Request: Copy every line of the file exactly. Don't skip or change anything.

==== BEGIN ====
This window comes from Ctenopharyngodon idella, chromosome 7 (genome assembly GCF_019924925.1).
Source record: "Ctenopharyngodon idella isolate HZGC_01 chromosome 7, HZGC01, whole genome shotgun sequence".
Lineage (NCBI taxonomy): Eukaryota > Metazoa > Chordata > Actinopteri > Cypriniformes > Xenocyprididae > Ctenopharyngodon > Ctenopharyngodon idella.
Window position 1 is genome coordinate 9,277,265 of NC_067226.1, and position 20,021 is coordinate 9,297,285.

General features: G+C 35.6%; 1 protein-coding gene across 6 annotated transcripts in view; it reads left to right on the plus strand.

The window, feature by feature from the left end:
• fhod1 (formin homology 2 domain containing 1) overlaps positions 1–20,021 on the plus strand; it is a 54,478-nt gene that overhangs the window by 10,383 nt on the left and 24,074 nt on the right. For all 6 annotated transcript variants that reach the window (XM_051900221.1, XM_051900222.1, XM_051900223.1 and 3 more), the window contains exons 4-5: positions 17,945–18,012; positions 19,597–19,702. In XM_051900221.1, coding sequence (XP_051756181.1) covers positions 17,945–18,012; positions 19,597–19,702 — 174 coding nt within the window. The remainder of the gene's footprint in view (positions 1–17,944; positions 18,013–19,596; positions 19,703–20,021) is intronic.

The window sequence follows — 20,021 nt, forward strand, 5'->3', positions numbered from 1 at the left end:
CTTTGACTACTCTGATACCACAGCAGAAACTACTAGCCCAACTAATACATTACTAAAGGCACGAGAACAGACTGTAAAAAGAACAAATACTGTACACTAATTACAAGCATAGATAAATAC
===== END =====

This window comes from Ctenopharyngodon idella, chromosome 7 (genome assembly GCF_019924925.1).
Source record: "Ctenopharyngodon idella isolate HZGC_01 chromosome 7, HZGC01, whole genome shotgun sequence".
Lineage (NCBI taxonomy): Eukaryota > Metazoa > Chordata > Actinopteri > Cypriniformes > Xenocyprididae > Ctenopharyngodon > Ctenopharyngodon idella.
Window position 1 is genome coordinate 9,277,265 of NC_067226.1, and position 20,021 is coordinate 9,297,285.

General features: G+C 35.6%; 1 protein-coding gene across 6 annotated transcripts in view; it reads left to right on the plus strand.

The window, feature by feature from the left end:
• fhod1 (formin homology 2 domain containing 1) overlaps positions 1–20,021 on the plus strand; it is a 54,478-nt gene that overhangs the window by 10,383 nt on the left and 24,074 nt on the right. For all 6 annotated transcript variants that reach the window (XM_051900221.1, XM_051900222.1, XM_051900223.1 and 3 more), the window contains exons 4-5: positions 17,945–18,012; positions 19,597–19,702. In XM_051900221.1, coding sequence (XP_051756181.1) covers positions 17,945–18,012; positions 19,597–19,702 — 174 coding nt within the window. The remainder of the gene's footprint in view (positions 1–17,944; positions 18,013–19,596; positions 19,703–20,021) is intronic.

The window sequence follows — 20,021 nt, forward strand, 5'->3', positions numbered from 1 at the left end:
CTTTGACTACTCTGATACCACAGCAGAAACTACTAGCCCAACTAATACATTACTAAAGGCACGAGAACAGACTGTAAAAAGAACAAATACTGTACACTAATTACAAGCATAGATAAATAC